“Divers who want to use a DPV need to be strong in their buoy­ancy and trim,” says Alessan­dra Fi­gari of Cave Train­ing Mex­ico in Playa del Car­men. “Train in an open-wa­ter area and build your skills, be­cause us­ing a DPV re­quires be­ing able to ma­neu­ver it with­out da­m­ag­ing the en­vi­ron­ment.”


DPVS can open the world of scuba to divers who might not oth­er­wise be able to pro­pel them­selves.

“We first started hav­ing DPVS in the shop be­cause sev­eral of our staff are Hand­i­capped Scuba As­so­ci­a­tion in­struc­tors,” says Mable. “We are also very proud to run a scuba cer­ti­fi­ca­tion pro­gram ex­clu­sively for vet­er­ans, many of whom are nav­i­gat­ing their post-ser­vice lives with se­ri­ous dis­abil­i­ties. DPVS have helped our stu­dent divers get around un­der­wa­ter when the usual method of finning isn’t fea­si­ble — for ex­am­ple, a stu­dent with a leg am­pu­ta­tion or some­one par­a­lyzed from the waist down. We now stock sev­eral DPVS in our rental room.”


In many dive des­ti­na­tions, a DPV al­lows divers to ex­plore ar­eas that wouldn’t be ac­ces­si­ble un­der their own power.

“The abil­ity to ef­fort­lessly and grace­fully cover huge dis­tances is a great at­trac­tion,” says Elena Ra­vani of Red Sea Div­ing Col­lege in Sharm El Sheikh, Egypt. “With a DPV, you’re out in front of the other divers, head­ing into cur­rent, open­ing up the pos­si­bil­ity of see­ing large pelag­ics that would oth­er­wise be out in the blue, away from the nor­mal dive routes.”

“The fun of a DPV for me is be­ing able to reach a far­ther point in a cave that would be hard to reach by swim­ming, or to be able to dive a wreck in full in the ocean,” says Fi­gari. “Riviera Maya has long cave sys­tems, and some of them are wide enough to al­low long pen­e­tra­tions where us­ing a DPV is per­fect, but con­sid­er­ing the highly dec­o­rated frag­ile sys­tems we have in this area, only very ex­pe­ri­enced and well­trained cave divers are sug­gested to use a DPV.”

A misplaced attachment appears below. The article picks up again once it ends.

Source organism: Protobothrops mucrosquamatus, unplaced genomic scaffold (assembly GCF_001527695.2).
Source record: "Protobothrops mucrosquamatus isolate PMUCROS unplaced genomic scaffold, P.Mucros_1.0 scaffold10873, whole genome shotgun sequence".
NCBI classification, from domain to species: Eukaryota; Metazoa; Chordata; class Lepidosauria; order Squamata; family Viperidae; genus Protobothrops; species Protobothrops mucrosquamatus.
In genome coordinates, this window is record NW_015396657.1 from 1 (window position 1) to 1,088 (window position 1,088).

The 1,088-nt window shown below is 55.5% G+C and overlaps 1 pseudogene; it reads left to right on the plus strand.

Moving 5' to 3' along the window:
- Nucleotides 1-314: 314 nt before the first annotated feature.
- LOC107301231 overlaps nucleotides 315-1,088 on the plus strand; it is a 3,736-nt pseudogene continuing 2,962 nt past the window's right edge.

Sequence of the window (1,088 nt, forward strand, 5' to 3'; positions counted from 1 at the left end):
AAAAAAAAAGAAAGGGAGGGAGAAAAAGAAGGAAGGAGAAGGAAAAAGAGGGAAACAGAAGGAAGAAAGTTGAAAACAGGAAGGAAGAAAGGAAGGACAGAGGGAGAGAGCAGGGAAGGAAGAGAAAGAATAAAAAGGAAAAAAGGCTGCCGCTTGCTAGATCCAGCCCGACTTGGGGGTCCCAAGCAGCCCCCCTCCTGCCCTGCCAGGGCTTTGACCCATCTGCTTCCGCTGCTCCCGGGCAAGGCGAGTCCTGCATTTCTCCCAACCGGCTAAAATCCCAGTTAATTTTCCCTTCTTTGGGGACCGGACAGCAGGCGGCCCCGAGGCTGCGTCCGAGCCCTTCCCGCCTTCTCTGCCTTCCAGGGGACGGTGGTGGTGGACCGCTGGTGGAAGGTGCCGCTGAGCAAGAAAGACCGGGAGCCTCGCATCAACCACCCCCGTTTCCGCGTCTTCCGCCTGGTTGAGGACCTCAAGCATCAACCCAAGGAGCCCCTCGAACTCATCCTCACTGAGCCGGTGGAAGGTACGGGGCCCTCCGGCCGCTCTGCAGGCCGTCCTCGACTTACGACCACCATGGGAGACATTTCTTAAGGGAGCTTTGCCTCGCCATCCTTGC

“We’ve got out­stand­ing div­ing in nar­row, of­ten high-flow chan­nels where DPVS shine be­cause they al­low us to visit un­der al­most any tidal con­di­tions,” Ross says. “The cur­rent brings out all the big life but can mean a swim­ming diver can’t al­ways get to it. Now we can go where we want to in­stead of where the wa­ter wants us to.

“The im­pact of DPVS on deeper dives is im­mense,” he adds. “Time is ob­vi­ously lim­ited at greater depths, and a swim­ming tec diver can hardly cover any ground — let alone the fact that hard work at depth is not very safe — so DPVS are a nat­u­ral tool to in­cor­po­rate as your div­ing grows.”

“Our divers love the DPVS,” Parkin­son says. “It is al­ways great to see the ex­pres­sion on divers’ faces when they get out of the wa­ter. Get­ting pulled along un­der­wa­ter at speed — who wouldn’t en­joy that?”


DIVE HACKS What you need to know about div­ing with DPVS P52 LESSONS FOR LIFE Fail­ure to un­der­stand proper weight­ing has tragic con­se­quences IMAG­ING Are you P54 a video dab­bler? Light­room has tips and tricks for that too P56